Preparing for Artemis I Launch

  • Courtesy of NASA

NASA’s Artemis program is sending the first woman and next man to the Moon to explore the lunar surface like never before. This bold endeavor will begin with the Artemis I launch - an uncrewed flight test.

Artemis I is the first integrated test of NASA’s Space Launch System (SLS) and Orion spacecraft. SLS and Orion will blast off from Launch Complex 39B at Kennedy Space Center in Florida to send Orion into a lunar distant retrograde orbit – a wide orbit around the Moon that is farther from Earth than any human-rated spacecraft has ever traveled. The uncrewed mission will validate the design and safety of SLS and Orion for human exploration missions to follow.

SLS is the nation’s next-generation heavy-lift rocket that will carry humans farther and faster into deep space than ever before. Aerojet Rocketdyne provides the four powerful RS-25 main engines used to help propel SLS with over 2 million pounds of thrust, as well as the RL10 engine that propels the Interim Cryogenic Propulsion Stage (ICPS), or the second stage, of the SLS. This engine provides the power to accelerate the Orion spacecraft to speeds over 24,000 miles per hour and set it on a course for the Moon.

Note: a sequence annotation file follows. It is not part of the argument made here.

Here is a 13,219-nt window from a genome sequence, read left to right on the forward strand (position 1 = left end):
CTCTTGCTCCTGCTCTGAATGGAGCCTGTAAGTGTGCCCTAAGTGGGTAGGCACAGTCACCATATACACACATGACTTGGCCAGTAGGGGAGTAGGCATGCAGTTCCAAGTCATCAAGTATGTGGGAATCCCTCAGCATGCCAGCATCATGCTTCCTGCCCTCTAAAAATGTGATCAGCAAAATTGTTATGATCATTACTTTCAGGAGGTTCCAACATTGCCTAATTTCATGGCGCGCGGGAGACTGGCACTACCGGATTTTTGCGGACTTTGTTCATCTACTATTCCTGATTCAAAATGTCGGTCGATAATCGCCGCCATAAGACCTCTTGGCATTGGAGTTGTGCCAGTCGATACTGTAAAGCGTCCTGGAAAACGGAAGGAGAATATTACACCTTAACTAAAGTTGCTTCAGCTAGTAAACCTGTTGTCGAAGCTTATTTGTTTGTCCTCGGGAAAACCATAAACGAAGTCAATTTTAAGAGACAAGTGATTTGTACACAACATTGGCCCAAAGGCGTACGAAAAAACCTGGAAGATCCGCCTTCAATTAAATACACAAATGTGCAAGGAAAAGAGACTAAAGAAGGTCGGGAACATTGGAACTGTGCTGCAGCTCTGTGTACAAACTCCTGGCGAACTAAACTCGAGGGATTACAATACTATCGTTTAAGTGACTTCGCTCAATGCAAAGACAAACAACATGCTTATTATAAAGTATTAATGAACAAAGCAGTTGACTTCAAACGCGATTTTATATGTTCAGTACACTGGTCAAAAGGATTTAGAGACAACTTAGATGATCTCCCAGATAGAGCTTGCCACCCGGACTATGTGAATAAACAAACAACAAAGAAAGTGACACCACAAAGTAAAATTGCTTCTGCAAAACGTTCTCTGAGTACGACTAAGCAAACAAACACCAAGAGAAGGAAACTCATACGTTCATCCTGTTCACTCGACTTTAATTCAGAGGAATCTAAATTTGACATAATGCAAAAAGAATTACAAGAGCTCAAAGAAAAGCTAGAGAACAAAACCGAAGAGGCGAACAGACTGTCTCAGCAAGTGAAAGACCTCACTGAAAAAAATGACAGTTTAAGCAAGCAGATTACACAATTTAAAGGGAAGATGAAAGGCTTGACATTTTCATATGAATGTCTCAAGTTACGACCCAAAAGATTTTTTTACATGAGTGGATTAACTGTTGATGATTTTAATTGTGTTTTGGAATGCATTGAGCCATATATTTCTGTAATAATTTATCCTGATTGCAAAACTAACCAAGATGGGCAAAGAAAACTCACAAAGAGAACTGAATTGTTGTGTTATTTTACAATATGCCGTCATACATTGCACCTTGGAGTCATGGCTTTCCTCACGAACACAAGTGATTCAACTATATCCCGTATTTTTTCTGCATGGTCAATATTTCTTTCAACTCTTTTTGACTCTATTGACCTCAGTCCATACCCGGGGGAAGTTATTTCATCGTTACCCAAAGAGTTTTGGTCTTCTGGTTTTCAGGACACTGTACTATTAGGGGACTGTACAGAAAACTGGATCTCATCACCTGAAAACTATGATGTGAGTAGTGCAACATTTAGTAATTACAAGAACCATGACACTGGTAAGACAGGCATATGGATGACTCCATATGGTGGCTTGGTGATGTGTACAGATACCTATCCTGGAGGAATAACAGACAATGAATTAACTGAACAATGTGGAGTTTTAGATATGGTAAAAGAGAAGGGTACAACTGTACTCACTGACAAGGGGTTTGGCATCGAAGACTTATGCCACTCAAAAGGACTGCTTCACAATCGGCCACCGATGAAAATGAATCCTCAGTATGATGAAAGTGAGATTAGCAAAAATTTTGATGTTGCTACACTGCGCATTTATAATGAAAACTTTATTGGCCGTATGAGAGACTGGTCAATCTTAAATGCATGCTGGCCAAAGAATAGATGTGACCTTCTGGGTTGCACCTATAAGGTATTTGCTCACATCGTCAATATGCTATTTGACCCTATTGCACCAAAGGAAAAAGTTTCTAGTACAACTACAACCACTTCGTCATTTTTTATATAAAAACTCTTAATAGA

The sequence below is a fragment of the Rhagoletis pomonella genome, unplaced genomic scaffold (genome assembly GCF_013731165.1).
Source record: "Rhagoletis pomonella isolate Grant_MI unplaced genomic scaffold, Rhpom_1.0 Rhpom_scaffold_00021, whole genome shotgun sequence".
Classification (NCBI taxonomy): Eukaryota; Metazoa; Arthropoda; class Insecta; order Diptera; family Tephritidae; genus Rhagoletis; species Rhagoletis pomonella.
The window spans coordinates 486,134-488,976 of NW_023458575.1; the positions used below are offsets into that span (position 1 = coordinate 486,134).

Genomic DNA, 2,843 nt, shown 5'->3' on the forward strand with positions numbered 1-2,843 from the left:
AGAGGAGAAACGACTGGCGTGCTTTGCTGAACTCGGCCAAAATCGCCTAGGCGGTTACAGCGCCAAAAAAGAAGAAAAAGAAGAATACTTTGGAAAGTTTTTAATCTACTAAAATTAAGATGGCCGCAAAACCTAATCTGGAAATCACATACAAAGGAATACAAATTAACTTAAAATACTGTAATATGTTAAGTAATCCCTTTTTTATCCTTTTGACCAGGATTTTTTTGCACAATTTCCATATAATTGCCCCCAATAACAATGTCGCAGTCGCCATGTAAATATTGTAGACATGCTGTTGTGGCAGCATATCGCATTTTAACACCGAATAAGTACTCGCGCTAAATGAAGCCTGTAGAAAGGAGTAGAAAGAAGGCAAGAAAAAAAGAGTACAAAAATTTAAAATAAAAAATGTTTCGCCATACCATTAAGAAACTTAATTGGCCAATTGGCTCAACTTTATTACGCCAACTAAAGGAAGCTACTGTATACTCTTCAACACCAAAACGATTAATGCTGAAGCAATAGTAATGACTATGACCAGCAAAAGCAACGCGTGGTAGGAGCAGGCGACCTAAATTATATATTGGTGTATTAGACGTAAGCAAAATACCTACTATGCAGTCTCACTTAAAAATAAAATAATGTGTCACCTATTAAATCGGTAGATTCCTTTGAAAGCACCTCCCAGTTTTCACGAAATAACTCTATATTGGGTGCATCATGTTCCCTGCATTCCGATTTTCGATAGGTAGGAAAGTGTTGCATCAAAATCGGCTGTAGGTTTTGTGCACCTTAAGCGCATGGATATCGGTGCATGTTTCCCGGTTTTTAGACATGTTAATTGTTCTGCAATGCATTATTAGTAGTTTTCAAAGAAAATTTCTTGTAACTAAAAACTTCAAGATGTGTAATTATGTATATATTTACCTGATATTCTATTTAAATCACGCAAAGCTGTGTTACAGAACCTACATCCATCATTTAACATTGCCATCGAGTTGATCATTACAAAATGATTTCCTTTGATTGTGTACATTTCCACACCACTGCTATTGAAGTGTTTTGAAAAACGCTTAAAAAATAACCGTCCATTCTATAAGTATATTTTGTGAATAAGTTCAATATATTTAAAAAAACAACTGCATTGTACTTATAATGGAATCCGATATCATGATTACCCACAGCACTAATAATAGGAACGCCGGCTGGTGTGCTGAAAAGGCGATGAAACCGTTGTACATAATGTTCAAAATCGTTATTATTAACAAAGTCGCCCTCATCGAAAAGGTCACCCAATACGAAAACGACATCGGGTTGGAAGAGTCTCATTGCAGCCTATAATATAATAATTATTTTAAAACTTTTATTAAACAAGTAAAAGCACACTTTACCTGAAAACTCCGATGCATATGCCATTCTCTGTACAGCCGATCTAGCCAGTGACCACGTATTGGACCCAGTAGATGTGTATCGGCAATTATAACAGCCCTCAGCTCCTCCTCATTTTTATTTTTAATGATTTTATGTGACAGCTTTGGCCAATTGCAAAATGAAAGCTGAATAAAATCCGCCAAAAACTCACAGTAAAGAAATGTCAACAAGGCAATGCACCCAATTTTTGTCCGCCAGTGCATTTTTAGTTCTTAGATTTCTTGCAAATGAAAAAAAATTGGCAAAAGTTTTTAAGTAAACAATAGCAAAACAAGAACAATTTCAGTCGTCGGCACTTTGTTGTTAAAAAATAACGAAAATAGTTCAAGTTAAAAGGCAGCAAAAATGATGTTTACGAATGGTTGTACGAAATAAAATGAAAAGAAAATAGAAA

Aerojet Rocketdyne’s role on Orion includes the 6,000 lbf main engine on the spacecraft’s service module, eight auxiliary engines used to maintain Orion’s in-space trajectory and position, the jettison motor that separates the Launch Abort System from the spacecraft, an oxygen and nitrogen (nitrox) tank for the life support system, 12 Reaction Control System thrusters that control the spacecraft’s reentry into Earth’s atmosphere, and five composite overwrapped pressure vessels that store high-pressure helium to inflate Orion’s flotation system upon water landing.


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Aerojet Rocketdyne’s Propulsion on Artemis I

Aerojet Rocketdyne’s Propulsion on Artemis I

Artemis I Mission Overview. Credit: NASA

RS-25 Awesomeness

SLS: America's Exploration Rocket